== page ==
Increases car park use. Coming from the direction of Taunton, vehicles pass Croft Way car park and, with explicit signage, will be encouraged the use of FREE parking rather than on-road parking in already congested town centre areas.

A low-speed limit will reinforce the pedestrian priority aspect of the whole town and will reduce traffic noise for the majority of town-centre residents.

2/ The Square:

  • Extend the platform further along West Street, North Street, South Street and High Street. These side roads are integral to The Square and are as important to the Place-making process as The Square itself.
  • Introduce a slight inward curve defined by stone cubes.

Benefits: Reduces traffic flow interference by parked vehicles especially when large vehicles are making deliveries and, for example, a bus needs to pass.

The Square, a busy place by any standard, will appear more open and aesthetically pleasing.

  • Stone cubes would be more in keeping with Wiveliscombe’s character if they were rough-hewn (but smoothed) Devon sandstone (Community Office) or Blackenstone granite from Devon.
  • Extend stone paving to cover the entire area (but not the roadway which remains Hot Rolled Asphalt as per the Project Group proposal).
  • Distinguish Wiveliscombe’s historical connections by creating a stone circular pattern within the body of The Square with, perhaps, a carved centrepiece commemorating 1284 and the establishment of the Wiveliscombe free market which was located in The Square. Involve local artists.

Benefits: The Square becomes a whole entity recognisable as a shared space by all users, including vehicles. The Project Group’s proposal already specifies a mishmash of materials and finishes: stone paving to create a virtual pavement around the shops, asphalt for The Square itself, polished granite blocks, existing kerb stones, different materials to make an informal crossing, and other materials for marking parking bays etc. It will be a clutter of textures and materials! By extending the stone-paved area, The Square will be better defined and preserve the appearance of being expansive.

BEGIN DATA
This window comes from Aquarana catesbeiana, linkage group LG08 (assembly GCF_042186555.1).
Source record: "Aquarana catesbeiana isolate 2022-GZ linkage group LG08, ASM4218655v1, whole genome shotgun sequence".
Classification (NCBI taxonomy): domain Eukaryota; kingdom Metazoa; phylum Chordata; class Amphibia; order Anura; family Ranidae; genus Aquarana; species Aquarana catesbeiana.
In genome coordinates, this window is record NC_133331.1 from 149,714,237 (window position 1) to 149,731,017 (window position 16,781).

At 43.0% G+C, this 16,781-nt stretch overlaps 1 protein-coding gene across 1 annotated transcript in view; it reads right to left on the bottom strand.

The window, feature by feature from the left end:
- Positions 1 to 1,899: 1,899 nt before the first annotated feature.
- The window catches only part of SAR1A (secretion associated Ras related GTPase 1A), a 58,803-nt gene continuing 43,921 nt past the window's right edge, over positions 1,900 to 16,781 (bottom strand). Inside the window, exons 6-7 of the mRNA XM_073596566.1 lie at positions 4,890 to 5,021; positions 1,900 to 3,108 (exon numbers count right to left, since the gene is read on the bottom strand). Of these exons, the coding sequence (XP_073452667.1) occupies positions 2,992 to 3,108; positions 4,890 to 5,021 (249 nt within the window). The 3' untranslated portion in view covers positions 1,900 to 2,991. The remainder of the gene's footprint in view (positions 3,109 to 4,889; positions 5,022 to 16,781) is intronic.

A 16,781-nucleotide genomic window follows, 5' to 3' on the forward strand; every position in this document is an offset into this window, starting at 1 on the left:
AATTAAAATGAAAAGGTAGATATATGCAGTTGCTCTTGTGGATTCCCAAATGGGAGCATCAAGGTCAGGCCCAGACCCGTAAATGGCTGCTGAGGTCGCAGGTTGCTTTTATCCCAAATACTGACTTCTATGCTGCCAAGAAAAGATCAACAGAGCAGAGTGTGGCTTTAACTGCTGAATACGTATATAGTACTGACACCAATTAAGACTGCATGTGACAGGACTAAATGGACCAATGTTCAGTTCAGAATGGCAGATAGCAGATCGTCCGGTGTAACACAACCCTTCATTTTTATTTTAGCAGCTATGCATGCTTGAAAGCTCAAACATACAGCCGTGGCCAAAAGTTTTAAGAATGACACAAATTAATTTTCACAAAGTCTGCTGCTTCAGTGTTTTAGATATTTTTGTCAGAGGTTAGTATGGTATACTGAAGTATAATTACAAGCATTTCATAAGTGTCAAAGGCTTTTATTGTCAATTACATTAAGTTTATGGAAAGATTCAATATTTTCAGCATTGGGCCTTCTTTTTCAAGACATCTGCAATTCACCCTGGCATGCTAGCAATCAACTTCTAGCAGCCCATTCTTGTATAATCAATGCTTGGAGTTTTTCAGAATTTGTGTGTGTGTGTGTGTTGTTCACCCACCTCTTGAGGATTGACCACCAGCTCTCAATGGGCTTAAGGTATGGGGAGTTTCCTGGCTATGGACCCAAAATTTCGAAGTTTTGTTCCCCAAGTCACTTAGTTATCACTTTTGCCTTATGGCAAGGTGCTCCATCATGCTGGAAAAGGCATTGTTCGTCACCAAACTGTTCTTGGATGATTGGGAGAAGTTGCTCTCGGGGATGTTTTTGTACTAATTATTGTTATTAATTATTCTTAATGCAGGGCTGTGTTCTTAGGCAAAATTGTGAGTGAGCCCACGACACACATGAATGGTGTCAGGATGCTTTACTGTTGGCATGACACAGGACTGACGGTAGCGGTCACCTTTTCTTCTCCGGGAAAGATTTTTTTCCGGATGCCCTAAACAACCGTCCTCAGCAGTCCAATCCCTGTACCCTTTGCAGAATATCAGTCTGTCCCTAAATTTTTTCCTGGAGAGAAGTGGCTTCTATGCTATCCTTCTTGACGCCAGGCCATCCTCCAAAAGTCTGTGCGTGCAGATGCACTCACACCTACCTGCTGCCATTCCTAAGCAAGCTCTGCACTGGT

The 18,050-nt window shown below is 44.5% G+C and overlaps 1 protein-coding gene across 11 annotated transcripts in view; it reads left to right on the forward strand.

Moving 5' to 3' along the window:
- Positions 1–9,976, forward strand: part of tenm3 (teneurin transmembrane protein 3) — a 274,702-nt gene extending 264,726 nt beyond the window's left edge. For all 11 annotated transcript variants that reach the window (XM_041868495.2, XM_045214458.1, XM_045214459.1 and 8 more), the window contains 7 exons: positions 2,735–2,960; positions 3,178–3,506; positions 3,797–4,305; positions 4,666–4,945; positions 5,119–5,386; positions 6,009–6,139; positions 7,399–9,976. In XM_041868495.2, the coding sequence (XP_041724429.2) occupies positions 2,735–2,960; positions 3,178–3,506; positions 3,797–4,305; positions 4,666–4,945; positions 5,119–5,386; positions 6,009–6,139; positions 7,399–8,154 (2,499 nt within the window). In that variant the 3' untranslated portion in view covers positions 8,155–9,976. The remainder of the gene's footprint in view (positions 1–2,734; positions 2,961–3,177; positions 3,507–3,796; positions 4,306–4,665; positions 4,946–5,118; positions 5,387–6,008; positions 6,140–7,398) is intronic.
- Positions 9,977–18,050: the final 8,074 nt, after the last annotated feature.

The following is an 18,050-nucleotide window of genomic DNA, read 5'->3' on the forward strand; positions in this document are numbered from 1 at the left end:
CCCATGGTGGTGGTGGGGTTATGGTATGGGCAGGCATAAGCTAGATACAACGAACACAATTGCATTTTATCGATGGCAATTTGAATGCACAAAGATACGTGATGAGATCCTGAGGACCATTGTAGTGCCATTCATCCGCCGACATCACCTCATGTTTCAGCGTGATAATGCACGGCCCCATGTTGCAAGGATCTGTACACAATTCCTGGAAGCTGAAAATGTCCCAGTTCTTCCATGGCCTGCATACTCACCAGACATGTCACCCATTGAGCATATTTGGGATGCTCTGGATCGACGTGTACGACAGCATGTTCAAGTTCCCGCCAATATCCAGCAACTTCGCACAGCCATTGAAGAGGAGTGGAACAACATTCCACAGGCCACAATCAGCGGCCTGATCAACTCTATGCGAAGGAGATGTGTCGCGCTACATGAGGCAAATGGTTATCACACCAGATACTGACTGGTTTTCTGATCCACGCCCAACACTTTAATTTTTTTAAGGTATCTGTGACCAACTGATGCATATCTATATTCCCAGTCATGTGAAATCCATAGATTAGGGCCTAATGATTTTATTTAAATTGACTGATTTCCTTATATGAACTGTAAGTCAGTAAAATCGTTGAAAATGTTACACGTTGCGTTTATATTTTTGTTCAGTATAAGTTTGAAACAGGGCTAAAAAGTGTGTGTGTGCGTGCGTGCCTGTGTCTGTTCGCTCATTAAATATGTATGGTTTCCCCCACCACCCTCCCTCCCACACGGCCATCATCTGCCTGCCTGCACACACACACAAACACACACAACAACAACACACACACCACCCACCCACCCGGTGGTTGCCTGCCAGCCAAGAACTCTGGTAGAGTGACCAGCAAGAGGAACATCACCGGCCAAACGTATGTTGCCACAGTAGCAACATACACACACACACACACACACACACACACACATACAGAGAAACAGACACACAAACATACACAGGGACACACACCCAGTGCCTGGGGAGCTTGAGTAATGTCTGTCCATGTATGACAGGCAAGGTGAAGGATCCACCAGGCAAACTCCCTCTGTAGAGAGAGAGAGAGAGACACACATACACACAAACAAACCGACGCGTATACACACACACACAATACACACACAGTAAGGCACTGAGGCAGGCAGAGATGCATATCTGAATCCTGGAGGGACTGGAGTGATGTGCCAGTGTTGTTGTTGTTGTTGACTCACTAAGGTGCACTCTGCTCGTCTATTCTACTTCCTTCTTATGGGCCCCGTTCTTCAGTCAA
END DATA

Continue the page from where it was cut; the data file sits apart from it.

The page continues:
3/ On-street parking:

  • Allow parking in marked spaces only. The Square and West Street – restricted to 10-minutes other than supplier deliveries. High Street – restricted to 1 hour including supplier deliveries.
  • West Street and North Street: As per the proposal.
  • High Street: increase the number of parking spaces. Allow parking only on one side of the road, clearly defined by abutments from the pavement between the parking areas.

Benefits: Traffic speed will be calmed by making the road virtually narrower in places. Rumble strips.

4/ Extended pavements:

  • Due to my suggested one-way system on the Loop pavements may be extended outwards in certain corner locations. These may be constructed in stone to associate with the surfaces proposed for The Square. They are marked on the plan (B).

Benefits: Improves traffic control, particularly on High Street.

Creates more space for signage should it be needed.

Opportunity for more green planting particularly at the Croft Way/West Road junction, the Croft Way/High Street junction and the Church Street/South Street junction.

5/ Bus shelter:

  • It is redundant and should be removed. In any case, it is completely out of character with the townscape.
  • Consider replacing it with a shelter that complies with Conservation Area principles and the quirky nature of Wiveliscombe. A “floating” bus stop arrangement is already in place outside the chemist.